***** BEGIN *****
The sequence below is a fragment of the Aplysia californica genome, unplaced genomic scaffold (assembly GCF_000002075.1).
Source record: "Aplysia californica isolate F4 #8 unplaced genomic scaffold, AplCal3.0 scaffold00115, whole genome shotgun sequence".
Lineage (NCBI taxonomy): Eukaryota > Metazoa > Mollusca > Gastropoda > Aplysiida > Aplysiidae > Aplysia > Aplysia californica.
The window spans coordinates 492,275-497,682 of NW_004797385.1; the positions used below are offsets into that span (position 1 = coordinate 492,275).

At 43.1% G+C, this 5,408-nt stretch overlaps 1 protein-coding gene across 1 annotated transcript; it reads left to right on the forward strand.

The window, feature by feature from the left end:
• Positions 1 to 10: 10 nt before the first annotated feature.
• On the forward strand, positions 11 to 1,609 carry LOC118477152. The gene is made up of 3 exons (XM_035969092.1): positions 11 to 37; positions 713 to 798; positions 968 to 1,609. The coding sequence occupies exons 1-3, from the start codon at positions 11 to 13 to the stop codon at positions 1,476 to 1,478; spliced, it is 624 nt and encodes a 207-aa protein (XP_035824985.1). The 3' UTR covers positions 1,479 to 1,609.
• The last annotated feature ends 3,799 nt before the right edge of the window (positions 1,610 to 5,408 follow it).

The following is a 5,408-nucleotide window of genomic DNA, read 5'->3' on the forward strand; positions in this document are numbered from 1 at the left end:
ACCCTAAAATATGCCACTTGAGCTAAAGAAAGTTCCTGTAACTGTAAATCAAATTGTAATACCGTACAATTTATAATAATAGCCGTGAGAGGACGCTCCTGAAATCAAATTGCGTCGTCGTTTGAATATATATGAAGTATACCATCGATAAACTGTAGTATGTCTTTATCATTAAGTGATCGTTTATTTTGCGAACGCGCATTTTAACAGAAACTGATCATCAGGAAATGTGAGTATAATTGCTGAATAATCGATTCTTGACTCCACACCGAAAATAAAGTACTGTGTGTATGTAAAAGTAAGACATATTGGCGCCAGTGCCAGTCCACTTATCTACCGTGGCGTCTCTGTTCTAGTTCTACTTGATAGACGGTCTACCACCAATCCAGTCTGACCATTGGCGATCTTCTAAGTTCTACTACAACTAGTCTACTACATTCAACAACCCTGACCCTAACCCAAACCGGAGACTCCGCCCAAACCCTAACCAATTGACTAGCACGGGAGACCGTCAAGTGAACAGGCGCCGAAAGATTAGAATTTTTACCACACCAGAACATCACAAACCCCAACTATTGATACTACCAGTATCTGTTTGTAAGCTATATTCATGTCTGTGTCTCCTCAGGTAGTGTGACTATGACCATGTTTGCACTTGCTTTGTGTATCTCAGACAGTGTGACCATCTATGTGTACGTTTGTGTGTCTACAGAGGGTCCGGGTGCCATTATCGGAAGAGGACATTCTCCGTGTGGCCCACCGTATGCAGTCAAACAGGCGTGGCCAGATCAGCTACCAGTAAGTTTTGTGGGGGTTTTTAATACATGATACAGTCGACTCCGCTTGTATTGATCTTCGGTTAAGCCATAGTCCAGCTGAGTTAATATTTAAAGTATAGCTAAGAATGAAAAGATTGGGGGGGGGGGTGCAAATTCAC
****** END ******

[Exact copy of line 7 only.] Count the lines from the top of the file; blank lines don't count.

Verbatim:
• Positions 1 to 10: 10 nt before the first annotated feature.